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What problem do epochs in staking solve? Why don't stakers win stakes by something as simple as generating data from history + the latest block (so that precomputing stakes is not possible), and then the longest chain wins (something like peercoin with stake-modifier).

I'm having trouble understanding how epochs (the idea that leaders/producers are elected in sections of times using some VRF). Can someone please explain the security benefit to doing this?

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In a proof-of-stake protocol there are usually two distinct categories of systems for determining the eligibility of a given validator to issue a block:

  • Computed publicly by performing some computation that is repeatable by everyone else and thus verifiable (Peercoin falls into this category AFAIK)
  • Using a cryptographic system that involves a private-key computation and a public-key verification (BABE falls into this category using VRFs)

The advantage of the latter system is that since the computation for eligibility is not public (i.e. only the owner of the private-key can do it), it is harder for adversaries to corrupt the protocol since they cannot predict whether a given validator will be eligible to author the next block or not.

Epochs are used to collect entropy from VRF outputs, this entropy is then used on a future epoch as a seed for the VRF (https://research.web3.foundation/en/latest/polkadot/block-production/Babe.html, https://polkadot.network/blog/polkadot-consensus-part-3-babe/). This is also the reason why a closed validator set is a requirement.

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    Thank you for trying to answer. Sorry for being picky, but this doesn't really answer my question. An answer would be "without epochs, x would happen (which was shown there in that source, y), and hence a possible solution is epochs, which does z to ensure that x problem doesn't happen. Jun 29, 2022 at 6:14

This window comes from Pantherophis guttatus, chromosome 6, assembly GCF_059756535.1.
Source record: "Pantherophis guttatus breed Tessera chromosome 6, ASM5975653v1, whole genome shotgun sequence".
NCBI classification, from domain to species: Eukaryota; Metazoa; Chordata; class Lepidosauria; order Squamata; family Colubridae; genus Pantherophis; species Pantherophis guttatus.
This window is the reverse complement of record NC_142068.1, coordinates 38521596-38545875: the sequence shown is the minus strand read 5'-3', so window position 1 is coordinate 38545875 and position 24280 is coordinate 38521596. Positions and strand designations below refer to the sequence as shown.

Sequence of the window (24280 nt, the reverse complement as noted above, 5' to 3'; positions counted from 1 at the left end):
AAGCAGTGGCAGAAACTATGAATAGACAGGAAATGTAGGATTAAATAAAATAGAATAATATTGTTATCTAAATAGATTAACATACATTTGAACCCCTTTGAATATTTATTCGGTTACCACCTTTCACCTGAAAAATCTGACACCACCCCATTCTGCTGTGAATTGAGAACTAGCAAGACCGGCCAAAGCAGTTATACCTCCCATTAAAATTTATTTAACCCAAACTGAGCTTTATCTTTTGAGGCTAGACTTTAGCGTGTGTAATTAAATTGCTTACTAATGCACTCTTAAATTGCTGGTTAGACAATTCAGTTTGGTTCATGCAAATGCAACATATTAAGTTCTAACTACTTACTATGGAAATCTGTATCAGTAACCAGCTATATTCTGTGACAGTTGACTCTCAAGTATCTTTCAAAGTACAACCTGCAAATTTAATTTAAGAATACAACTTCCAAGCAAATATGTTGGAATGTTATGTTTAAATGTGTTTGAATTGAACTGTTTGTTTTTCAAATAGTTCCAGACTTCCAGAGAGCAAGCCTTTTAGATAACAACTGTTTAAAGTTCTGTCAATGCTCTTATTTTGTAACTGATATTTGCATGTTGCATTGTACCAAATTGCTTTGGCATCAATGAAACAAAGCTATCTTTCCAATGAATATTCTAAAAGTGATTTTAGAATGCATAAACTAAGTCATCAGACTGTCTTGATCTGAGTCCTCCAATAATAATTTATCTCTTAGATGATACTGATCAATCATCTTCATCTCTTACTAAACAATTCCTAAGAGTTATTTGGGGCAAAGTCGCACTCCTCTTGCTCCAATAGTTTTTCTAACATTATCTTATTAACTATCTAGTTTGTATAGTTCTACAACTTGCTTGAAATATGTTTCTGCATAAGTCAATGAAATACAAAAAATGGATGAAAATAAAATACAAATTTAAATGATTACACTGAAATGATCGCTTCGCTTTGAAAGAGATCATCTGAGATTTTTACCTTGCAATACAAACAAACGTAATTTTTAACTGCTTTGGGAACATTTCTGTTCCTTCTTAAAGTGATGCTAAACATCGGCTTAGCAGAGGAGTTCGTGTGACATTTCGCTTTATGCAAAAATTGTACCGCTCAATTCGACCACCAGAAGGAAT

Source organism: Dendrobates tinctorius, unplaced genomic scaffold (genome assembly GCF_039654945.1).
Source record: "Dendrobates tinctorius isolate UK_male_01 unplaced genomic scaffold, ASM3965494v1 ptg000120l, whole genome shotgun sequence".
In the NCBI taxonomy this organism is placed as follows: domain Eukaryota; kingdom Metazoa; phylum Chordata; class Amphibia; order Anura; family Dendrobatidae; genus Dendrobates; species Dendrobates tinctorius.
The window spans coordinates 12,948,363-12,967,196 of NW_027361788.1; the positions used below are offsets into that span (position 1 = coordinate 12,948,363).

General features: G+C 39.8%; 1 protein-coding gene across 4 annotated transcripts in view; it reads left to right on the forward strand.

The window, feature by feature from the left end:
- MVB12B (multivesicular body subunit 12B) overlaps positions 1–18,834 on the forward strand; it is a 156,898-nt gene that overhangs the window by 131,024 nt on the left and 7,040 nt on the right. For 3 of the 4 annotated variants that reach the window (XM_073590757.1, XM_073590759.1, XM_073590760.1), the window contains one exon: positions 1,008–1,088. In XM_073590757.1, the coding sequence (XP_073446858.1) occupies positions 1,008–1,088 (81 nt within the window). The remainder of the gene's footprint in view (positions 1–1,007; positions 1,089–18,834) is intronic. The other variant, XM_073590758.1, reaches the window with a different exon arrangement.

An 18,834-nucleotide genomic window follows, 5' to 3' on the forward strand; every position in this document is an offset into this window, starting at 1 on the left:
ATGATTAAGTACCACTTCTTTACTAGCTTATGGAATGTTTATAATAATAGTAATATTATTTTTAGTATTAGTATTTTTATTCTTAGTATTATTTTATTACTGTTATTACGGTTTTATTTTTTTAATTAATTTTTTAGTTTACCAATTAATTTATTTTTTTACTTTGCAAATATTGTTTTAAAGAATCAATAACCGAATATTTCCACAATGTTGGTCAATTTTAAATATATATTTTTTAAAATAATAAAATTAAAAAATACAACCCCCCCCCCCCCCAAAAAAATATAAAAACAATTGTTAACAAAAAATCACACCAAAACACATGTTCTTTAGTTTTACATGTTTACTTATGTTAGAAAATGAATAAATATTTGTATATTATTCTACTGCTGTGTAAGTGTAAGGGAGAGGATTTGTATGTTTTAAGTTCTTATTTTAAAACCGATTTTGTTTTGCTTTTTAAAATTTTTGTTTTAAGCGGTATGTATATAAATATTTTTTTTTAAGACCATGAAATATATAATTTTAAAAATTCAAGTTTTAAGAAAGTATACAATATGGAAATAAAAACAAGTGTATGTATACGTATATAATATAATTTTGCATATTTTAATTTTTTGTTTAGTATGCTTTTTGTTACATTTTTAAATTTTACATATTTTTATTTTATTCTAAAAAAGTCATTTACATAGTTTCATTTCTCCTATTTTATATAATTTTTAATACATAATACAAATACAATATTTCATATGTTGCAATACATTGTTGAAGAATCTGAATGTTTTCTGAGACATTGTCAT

• I have updated my answer, I'm not an expert on Peercoin but I think this is the main distinction between both systems and why epochs are needed in our setup.
    – André
    Jun 29, 2022 at 11:46
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    Thank you for explaining further. If you don't mind, why would an adversary be waiting for a staker to be eligible for block production instead of being there all the time with full control? Is this about DDoS attacks? If yes, if multiple people are competing to produce blocks, doesn't that mean that by definition only one will win and that every other secret will be revealed even though the corresponding blocks didn't win because they were broadcast? Doesn't that open the door for any attacker again since all the secrets are on the table after failing to produce main-chain blocks? Jun 29, 2022 at 12:20
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    I see. This is very valuable, thank you. So basically no one has to reveal the private key at any stage after publishing the block, yet it's possible to verify that every output of that RNG/VRF function came specifically from that private key by using the public key. Am I getting this right? Jun 29, 2022 at 18:20
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    Thank you very much. I'll mark this question as answered and ask any follow up questions in another one. Jun 30, 2022 at 11:04

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